Oppenheimer: Six Explosive Questions
Why did the father of the A-bomb lie about being a member of the Communist Party?
Director Christopher Nolan’s likely blockbuster film, “Oppenheimer,” is scheduled to open this week. Physicist J. Robert Oppenheimer, who was born in 1904 and died in 1967, was the so-called “father of the atomic bomb.”
He headed the Los Alamos lab that produced the nuclear weapons we dropped in August 1945 on Hiroshima and Nagasaki. To his dismay, he was accused in 1953 of being disloyal and even a spy. The next year, he permanently lost his security clearance.
Oppenheimer was neither disloyal nor a spy. In 1954, though, he had failed to testify truthfully when he falsely denied — to the Atomic Energy Commission — that he’d ever been a member of the Communist Party.
He had in fact been a secret party member between about 1939 and 1941. Multiple sources — including a memoir, the reports by two former Oppenheimer friends, and a handful of Soviet documents — overwhelmingly establish this.
Oppenheimer is a tantalizingly enigmatic figure, whose complexities will surely be probed in Nolan’s film. How will that film address, among others, the following six sets of concerns:
- What does it suggest about Oppenheimer’s values that, in 1943, he set as a standard for pursuing the possibility of a secret weapons program — radiological warfare using fission products — that the weapon be able to kill a half million of the enemy? Did such a standard suggest a lack of concern about slaying enemy noncombatants and thus a marked departure from ethical principles?
- What does it mean that, in 1945, Oppenheimer endorsed conducting an experiment on a human patient by injecting highly toxic plutonium into that individual? Was Oppenheimer concerned that such a patient could be a human guinea pig?
- Before the Hiroshima bombing, why did Oppenheimer, unlike some associates, fail to express any concern to officials that America’s A-bombs would be targeted, without warning, on Japanese cities, and thereby kill and injure many noncombatants in those cities? Involved on key advisory committees, Oppenheimer, had he chosen, could have expressed concerns. Significantly, Oppenheimer, unlike the Army chief of staff, General George C. Marshall, did not.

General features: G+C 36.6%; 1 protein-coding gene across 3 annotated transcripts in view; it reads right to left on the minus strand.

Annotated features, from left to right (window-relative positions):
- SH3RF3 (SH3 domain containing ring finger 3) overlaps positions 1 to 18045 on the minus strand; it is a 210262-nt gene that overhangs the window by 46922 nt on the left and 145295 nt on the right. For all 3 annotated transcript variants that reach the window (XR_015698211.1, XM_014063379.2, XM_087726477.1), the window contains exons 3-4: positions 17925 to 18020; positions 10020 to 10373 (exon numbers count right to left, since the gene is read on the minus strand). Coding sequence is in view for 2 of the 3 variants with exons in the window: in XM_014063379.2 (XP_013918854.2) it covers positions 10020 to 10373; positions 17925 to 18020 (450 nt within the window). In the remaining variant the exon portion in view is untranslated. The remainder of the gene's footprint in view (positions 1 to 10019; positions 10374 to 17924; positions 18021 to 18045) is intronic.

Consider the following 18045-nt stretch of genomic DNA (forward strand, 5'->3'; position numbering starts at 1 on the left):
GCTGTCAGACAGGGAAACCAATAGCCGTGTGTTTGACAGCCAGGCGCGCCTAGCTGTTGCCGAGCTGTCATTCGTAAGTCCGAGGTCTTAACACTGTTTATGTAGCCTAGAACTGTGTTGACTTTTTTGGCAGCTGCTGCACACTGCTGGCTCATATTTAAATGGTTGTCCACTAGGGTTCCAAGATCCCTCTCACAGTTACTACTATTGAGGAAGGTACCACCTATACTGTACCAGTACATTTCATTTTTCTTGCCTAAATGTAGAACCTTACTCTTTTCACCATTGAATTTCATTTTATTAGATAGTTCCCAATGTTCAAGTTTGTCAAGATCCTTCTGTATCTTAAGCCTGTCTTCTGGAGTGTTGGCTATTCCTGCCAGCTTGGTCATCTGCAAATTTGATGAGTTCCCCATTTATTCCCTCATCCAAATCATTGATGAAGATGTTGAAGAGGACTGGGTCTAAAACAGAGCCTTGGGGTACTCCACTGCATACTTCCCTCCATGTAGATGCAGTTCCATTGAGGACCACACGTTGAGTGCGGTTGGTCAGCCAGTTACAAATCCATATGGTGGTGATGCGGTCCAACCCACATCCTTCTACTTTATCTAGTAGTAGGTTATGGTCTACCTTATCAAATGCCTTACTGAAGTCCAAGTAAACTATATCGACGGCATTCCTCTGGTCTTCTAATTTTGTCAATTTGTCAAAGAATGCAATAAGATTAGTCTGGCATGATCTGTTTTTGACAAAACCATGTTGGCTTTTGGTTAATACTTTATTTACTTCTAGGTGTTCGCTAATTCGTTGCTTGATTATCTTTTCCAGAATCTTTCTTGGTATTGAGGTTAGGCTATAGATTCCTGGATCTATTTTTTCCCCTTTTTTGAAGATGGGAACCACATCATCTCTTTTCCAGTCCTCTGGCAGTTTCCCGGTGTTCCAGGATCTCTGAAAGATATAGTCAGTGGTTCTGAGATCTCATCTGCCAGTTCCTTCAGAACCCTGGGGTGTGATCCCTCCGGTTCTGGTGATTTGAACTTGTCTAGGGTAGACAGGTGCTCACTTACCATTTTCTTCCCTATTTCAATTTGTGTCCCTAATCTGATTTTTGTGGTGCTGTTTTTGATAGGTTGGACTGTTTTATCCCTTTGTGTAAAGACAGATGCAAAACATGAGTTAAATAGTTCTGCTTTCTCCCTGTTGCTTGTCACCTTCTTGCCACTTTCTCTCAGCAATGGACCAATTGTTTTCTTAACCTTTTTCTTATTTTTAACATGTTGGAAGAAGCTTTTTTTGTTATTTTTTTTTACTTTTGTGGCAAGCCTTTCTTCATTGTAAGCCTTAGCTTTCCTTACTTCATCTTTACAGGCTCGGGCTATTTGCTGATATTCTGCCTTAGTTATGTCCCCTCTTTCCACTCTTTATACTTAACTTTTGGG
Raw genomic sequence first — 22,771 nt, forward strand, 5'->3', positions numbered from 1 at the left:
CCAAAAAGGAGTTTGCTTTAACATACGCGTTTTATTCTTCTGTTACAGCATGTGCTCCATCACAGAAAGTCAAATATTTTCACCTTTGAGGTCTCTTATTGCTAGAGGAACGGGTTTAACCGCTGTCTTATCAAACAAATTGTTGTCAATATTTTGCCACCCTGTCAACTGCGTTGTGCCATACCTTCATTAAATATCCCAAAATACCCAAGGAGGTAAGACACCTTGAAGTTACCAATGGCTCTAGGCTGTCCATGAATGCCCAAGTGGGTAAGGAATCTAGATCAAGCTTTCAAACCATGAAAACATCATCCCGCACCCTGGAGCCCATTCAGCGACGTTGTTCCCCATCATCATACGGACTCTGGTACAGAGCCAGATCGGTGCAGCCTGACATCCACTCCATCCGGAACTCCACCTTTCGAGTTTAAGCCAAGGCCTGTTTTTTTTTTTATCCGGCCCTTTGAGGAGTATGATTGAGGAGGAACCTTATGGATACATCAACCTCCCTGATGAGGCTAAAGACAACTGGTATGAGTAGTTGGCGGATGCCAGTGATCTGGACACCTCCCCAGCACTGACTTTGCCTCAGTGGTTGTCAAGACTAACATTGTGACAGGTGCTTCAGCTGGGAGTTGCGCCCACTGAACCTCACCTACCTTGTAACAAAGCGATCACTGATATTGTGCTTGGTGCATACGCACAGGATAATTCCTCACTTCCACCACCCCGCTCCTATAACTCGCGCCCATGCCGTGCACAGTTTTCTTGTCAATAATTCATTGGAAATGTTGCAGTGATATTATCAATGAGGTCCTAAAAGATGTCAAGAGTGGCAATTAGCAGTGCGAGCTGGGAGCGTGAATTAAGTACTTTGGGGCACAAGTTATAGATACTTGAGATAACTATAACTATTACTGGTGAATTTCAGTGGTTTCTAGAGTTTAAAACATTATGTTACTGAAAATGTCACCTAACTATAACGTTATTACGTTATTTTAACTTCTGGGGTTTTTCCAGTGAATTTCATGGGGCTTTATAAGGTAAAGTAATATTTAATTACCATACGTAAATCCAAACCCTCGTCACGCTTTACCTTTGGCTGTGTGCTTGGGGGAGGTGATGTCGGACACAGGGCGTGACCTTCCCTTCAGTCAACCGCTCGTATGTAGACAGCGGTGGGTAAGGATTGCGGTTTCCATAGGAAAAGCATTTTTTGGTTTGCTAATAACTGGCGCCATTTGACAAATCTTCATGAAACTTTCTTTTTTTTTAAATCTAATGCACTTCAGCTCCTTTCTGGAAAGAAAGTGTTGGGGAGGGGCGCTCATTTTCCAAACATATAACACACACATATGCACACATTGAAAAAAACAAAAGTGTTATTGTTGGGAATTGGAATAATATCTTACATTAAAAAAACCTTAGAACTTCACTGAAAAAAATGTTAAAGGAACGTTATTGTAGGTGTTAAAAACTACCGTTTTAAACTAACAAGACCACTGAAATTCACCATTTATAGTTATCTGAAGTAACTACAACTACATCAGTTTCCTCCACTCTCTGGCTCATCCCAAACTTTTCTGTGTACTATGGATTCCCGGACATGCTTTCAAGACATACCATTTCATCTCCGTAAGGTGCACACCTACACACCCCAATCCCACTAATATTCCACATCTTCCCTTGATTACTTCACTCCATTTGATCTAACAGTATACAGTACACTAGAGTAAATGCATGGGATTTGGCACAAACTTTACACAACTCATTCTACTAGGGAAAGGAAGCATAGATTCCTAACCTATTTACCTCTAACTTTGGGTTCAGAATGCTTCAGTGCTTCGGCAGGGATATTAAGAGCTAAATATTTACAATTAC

- Why after the atomic bombing of Japan, did Oppenheimer in 1945 greatly downplay A-bomb radiation problems in Japan and thus mislead the public and the press about such hazards?
- How does one explain Oppenheimer’s oscillating positions on an American quest to develop an H-bomb, a weapon that would be hundreds and ultimately thousands of times more powerful than our early A-bombs? In World War II, he briefly endorsed such an H-bomb quest. In 1945 and 1946, he opposed such a quest. In the period between 1947 and late 1949, he reversed himself again, endorsing such a quest. Yet after the Soviet Union’s breakthrough in August 1949 of developing an A-bomb, when some U.S. officials, alarmed by the Soviet A-bomb, pushed for an American H-bomb as a necessary response, Oppenheimer reversed himself again, strongly opposing any American quest for the H-bomb.
- How, most importantly, does Mr. Nolan’s film deal with the overwhelming evidence that Oppenheimer, between about 1939 and 1941, had been a secret Communist Party member and thus that he had repeatedly later lied to U.S. officials on this matter?
In the 1954 AEC hearing, by denying such earlier party membership, Oppenheimer had in effect committed perjury. What does that lying, and thus his perjury, mean for understanding Oppenheimer, the AEC’s conclusion that he was a “security risk,” and Mr. Nolan’s movie? Not to treat that subject appropriately could undermine much of the film, and mislead the public.
Other questions and concerns could be added, but these six, and especially the one about Oppenheimer’s repeated lying — and thus perjury — seem adequate to help focus an informed, and needed, dialogue about the complicated J. Robert Oppenheimer as Mr. Nolan’s widely touted movie comes to the big screen.